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Effect of a fibrin-derived vasoactive peptide on pulmonary angiotensin converting enzyme activity and on pressure responses to bradykinin.
J Pharmacol Exp Ther. 1987 Dec; 243(3):897-900.JP

Abstract

Decreased angiotensin converting enzyme (ACE) activity is a common finding in patients with adult respiratory distress syndrome and in animal models of lung injury. The nature of this effect is unknown. Intravascular fibrin, also a common finding in lung injury, is degraded to small peptides by proteolytic enzymes. Peptide 6A, corresponding to amino acid residues 43 to 47 of the B beta chain of fibrin(ogen), is produced by plasmin degradation of fibrin and has been shown to inhibit ACE in vitro. We investigated the effect of this peptide on the pulmonary hydrolysis of a synthetic ACE substrate, benzoyl-phenylalanyl-alanyl-proline, in anesthetized rabbits and in isolated, perfused rabbit lungs. Peptide 6A caused a reversible, dose-dependent inhibition of benzoyl-phenylalanyl-alanyl-proline hydrolysis. It also potentiated the increase in pulmonary arterial pressure and the decrease in systemic arterial pressure due to bradykinin (BK), as well as the increase in pulmonary artery pressure due to BK in isolated lungs. The amount of BK needed to increase pulmonary arterial pressure was about 1000-fold larger in the isolated lung than in the intact animal. Peptides of this type might contribute to decreased ACE activity in patients with adult respiratory distress syndrome and may potentiate BK-mediated hemodynamic changes in these patients.

Authors+Show Affiliations

Department of Medicine, Rhode Island Hospital, Providence.No affiliation info availableNo affiliation info available

Pub Type(s)

Journal Article
Research Support, Non-U.S. Gov't
Research Support, U.S. Gov't, P.H.S.

Language

eng

PubMed ID

3694536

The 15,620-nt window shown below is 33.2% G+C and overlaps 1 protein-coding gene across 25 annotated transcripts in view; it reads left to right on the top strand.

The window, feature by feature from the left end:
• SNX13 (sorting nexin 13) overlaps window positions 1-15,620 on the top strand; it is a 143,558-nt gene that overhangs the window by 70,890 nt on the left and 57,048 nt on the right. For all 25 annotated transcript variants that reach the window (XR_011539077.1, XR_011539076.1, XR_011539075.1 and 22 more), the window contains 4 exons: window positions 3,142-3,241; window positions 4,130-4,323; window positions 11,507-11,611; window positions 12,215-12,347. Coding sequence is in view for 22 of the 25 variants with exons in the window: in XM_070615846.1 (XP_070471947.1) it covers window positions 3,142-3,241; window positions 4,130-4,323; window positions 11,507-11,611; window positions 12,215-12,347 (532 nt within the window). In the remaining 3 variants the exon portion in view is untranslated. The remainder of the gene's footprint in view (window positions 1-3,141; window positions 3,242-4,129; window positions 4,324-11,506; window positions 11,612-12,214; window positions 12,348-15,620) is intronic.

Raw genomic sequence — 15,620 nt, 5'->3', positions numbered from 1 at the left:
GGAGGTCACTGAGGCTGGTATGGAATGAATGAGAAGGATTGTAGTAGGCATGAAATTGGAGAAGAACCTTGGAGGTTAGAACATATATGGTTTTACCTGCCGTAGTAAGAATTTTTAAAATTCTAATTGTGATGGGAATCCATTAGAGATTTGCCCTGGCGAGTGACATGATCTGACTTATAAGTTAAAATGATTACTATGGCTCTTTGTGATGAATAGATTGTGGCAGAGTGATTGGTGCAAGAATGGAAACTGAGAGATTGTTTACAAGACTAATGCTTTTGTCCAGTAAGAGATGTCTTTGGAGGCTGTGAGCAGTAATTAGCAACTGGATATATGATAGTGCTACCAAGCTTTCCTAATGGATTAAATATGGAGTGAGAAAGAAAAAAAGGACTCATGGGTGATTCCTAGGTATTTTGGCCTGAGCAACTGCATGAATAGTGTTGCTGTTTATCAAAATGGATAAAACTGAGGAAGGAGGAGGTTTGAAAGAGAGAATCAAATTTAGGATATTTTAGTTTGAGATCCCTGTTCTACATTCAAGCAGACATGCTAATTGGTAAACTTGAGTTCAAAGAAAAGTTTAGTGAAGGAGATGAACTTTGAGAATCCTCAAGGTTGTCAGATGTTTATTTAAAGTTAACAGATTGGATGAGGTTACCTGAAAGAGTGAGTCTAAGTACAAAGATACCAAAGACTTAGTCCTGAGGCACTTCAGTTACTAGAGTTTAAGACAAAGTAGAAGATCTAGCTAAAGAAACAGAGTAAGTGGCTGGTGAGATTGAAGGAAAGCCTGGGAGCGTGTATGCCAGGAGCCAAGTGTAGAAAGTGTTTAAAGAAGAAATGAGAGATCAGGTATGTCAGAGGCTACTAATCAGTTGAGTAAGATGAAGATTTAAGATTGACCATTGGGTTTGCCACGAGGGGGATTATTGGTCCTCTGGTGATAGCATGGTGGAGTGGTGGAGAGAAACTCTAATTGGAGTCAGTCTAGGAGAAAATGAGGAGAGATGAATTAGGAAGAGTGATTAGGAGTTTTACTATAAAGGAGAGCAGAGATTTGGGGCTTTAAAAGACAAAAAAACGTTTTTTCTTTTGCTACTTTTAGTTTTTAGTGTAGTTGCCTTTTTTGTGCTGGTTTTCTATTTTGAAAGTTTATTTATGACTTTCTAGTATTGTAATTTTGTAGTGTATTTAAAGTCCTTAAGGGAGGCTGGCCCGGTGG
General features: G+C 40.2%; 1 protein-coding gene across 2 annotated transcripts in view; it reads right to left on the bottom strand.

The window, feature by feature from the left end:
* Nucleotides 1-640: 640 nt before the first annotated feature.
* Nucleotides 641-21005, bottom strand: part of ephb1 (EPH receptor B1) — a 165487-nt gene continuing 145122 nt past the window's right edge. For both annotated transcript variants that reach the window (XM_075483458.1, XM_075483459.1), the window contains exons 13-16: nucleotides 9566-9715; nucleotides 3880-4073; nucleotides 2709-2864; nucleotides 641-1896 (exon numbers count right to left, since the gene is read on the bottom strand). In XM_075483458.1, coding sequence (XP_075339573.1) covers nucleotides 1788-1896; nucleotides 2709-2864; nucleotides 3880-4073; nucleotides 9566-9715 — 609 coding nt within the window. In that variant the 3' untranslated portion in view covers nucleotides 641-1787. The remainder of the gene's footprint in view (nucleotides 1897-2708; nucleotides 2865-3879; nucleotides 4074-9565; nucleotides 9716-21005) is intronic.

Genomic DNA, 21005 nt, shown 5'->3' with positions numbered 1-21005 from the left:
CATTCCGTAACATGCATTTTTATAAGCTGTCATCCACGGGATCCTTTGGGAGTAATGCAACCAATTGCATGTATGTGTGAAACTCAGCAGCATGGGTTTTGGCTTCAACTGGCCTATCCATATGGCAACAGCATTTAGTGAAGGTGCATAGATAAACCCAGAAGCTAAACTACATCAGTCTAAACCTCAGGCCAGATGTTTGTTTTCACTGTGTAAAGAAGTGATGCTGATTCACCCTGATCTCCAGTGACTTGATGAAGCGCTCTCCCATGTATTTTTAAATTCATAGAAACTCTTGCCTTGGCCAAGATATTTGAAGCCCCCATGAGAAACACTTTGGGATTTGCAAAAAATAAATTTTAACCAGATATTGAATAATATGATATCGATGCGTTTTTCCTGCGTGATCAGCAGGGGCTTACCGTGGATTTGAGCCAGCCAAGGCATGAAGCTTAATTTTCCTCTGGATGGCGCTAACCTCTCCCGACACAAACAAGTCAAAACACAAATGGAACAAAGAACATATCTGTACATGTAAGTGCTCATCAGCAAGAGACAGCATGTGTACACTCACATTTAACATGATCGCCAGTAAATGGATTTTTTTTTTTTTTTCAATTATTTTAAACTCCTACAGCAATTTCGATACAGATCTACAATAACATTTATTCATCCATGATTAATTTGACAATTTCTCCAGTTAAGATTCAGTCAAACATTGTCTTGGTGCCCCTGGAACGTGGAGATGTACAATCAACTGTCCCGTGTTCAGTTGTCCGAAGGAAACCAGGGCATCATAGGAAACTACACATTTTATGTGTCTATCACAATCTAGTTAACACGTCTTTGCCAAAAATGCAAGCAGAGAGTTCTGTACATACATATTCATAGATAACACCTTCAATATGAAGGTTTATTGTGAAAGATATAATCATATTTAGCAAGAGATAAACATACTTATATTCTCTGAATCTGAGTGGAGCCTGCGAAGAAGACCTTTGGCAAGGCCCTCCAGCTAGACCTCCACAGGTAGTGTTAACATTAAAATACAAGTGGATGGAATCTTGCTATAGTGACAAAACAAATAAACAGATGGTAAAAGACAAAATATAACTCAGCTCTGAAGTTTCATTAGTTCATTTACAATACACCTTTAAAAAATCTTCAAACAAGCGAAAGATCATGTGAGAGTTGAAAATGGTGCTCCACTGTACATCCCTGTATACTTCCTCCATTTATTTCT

Citation

Moalli, R, et al. "Effect of a Fibrin-derived Vasoactive Peptide On Pulmonary Angiotensin Converting Enzyme Activity and On Pressure Responses to Bradykinin." The Journal of Pharmacology and Experimental Therapeutics, vol. 243, no. 3, 1987, pp. 897-900.
Moalli R, Saldeen K, Saldeen T. Effect of a fibrin-derived vasoactive peptide on pulmonary angiotensin converting enzyme activity and on pressure responses to bradykinin. J Pharmacol Exp Ther. 1987;243(3):897-900.
Moalli, R., Saldeen, K., & Saldeen, T. (1987). Effect of a fibrin-derived vasoactive peptide on pulmonary angiotensin converting enzyme activity and on pressure responses to bradykinin. The Journal of Pharmacology and Experimental Therapeutics, 243(3), 897-900.
Moalli R, Saldeen K, Saldeen T. Effect of a Fibrin-derived Vasoactive Peptide On Pulmonary Angiotensin Converting Enzyme Activity and On Pressure Responses to Bradykinin. J Pharmacol Exp Ther. 1987;243(3):897-900. PubMed PMID: 3694536.
* Article titles in AMA citation format should be in sentence-case
TY - JOUR T1 - Effect of a fibrin-derived vasoactive peptide on pulmonary angiotensin converting enzyme activity and on pressure responses to bradykinin. AU - Moalli,R, AU - Saldeen,K, AU - Saldeen,T, PY - 1987/12/1/pubmed PY - 1987/12/1/medline PY - 1987/12/1/entrez SP - 897 EP - 900 JF - The Journal of pharmacology and experimental therapeutics JO - J Pharmacol Exp Ther VL - 243 IS - 3 N2 - Decreased angiotensin converting enzyme (ACE) activity is a common finding in patients with adult respiratory distress syndrome and in animal models of lung injury. The nature of this effect is unknown. Intravascular fibrin, also a common finding in lung injury, is degraded to small peptides by proteolytic enzymes. Peptide 6A, corresponding to amino acid residues 43 to 47 of the B beta chain of fibrin(ogen), is produced by plasmin degradation of fibrin and has been shown to inhibit ACE in vitro. We investigated the effect of this peptide on the pulmonary hydrolysis of a synthetic ACE substrate, benzoyl-phenylalanyl-alanyl-proline, in anesthetized rabbits and in isolated, perfused rabbit lungs. Peptide 6A caused a reversible, dose-dependent inhibition of benzoyl-phenylalanyl-alanyl-proline hydrolysis. It also potentiated the increase in pulmonary arterial pressure and the decrease in systemic arterial pressure due to bradykinin (BK), as well as the increase in pulmonary artery pressure due to BK in isolated lungs. The amount of BK needed to increase pulmonary arterial pressure was about 1000-fold larger in the isolated lung than in the intact animal. Peptides of this type might contribute to decreased ACE activity in patients with adult respiratory distress syndrome and may potentiate BK-mediated hemodynamic changes in these patients. SN - 0022-3565 UR - https://www.unboundmedicine.com/medline/citation/3694536/Effect_of_a_fibrin_derived_vasoactive_peptide_on_pulmonary_angiotensin_converting_enzyme_activity_and_on_pressure_responses_to_bradykinin_ L2 - https://jpet.aspetjournals.org/cgi/pmidlookup?view=long&pmid=3694536 DB - PRIME DP - Unbound Medicine ER -